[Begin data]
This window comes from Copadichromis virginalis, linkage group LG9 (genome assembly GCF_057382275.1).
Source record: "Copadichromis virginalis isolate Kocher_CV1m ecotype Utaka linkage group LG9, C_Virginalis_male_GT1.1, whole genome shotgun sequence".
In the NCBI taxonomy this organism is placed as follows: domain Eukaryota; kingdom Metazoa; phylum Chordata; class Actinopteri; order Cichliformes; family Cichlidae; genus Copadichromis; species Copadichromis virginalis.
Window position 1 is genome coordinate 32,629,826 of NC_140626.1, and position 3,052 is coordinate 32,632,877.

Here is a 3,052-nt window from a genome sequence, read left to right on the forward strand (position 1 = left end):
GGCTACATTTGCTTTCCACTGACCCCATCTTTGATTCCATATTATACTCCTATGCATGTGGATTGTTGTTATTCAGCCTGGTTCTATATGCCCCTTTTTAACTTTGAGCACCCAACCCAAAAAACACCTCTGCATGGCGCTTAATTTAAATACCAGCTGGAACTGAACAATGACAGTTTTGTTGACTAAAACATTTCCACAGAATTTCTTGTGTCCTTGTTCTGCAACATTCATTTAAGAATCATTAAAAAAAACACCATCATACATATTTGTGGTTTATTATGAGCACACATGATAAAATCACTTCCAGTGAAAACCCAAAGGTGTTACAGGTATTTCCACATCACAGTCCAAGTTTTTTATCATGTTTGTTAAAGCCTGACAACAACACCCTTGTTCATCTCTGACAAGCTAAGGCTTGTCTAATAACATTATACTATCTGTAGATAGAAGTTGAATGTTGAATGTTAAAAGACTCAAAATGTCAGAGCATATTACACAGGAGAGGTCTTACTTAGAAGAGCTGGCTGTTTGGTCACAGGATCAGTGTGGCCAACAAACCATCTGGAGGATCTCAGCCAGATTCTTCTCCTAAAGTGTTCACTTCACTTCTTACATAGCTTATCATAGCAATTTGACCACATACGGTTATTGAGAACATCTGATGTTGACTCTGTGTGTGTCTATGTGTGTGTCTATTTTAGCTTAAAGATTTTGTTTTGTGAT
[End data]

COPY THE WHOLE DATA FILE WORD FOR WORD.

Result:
This window comes from Copadichromis virginalis, linkage group LG9 (genome assembly GCF_057382275.1).
Source record: "Copadichromis virginalis isolate Kocher_CV1m ecotype Utaka linkage group LG9, C_Virginalis_male_GT1.1, whole genome shotgun sequence".
In the NCBI taxonomy this organism is placed as follows: domain Eukaryota; kingdom Metazoa; phylum Chordata; class Actinopteri; order Cichliformes; family Cichlidae; genus Copadichromis; species Copadichromis virginalis.
Window position 1 is genome coordinate 32,629,826 of NC_140626.1, and position 3,052 is coordinate 32,632,877.

Here is a 3,052-nt window from a genome sequence, read left to right on the forward strand (position 1 = left end):
GGCTACATTTGCTTTCCACTGACCCCATCTTTGATTCCATATTATACTCCTATGCATGTGGATTGTTGTTATTCAGCCTGGTTCTATATGCCCCTTTTTAACTTTGAGCACCCAACCCAAAAAACACCTCTGCATGGCGCTTAATTTAAATACCAGCTGGAACTGAACAATGACAGTTTTGTTGACTAAAACATTTCCACAGAATTTCTTGTGTCCTTGTTCTGCAACATTCATTTAAGAATCATTAAAAAAAACACCATCATACATATTTGTGGTTTATTATGAGCACACATGATAAAATCACTTCCAGTGAAAACCCAAAGGTGTTACAGGTATTTCCACATCACAGTCCAAGTTTTTTATCATGTTTGTTAAAGCCTGACAACAACACCCTTGTTCATCTCTGACAAGCTAAGGCTTGTCTAATAACATTATACTATCTGTAGATAGAAGTTGAATGTTGAATGTTAAAAGACTCAAAATGTCAGAGCATATTACACAGGAGAGGTCTTACTTAGAAGAGCTGGCTGTTTGGTCACAGGATCAGTGTGGCCAACAAACCATCTGGAGGATCTCAGCCAGATTCTTCTCCTAAAGTGTTCACTTCACTTCTTACATAGCTTATCATAGCAATTTGACCACATACGGTTATTGAGAACATCTGATGTTGACTCTGTGTGTGTCTATGTGTGTGTCTATTTTAGCTTAAAGATTTTGTTTTGTGAT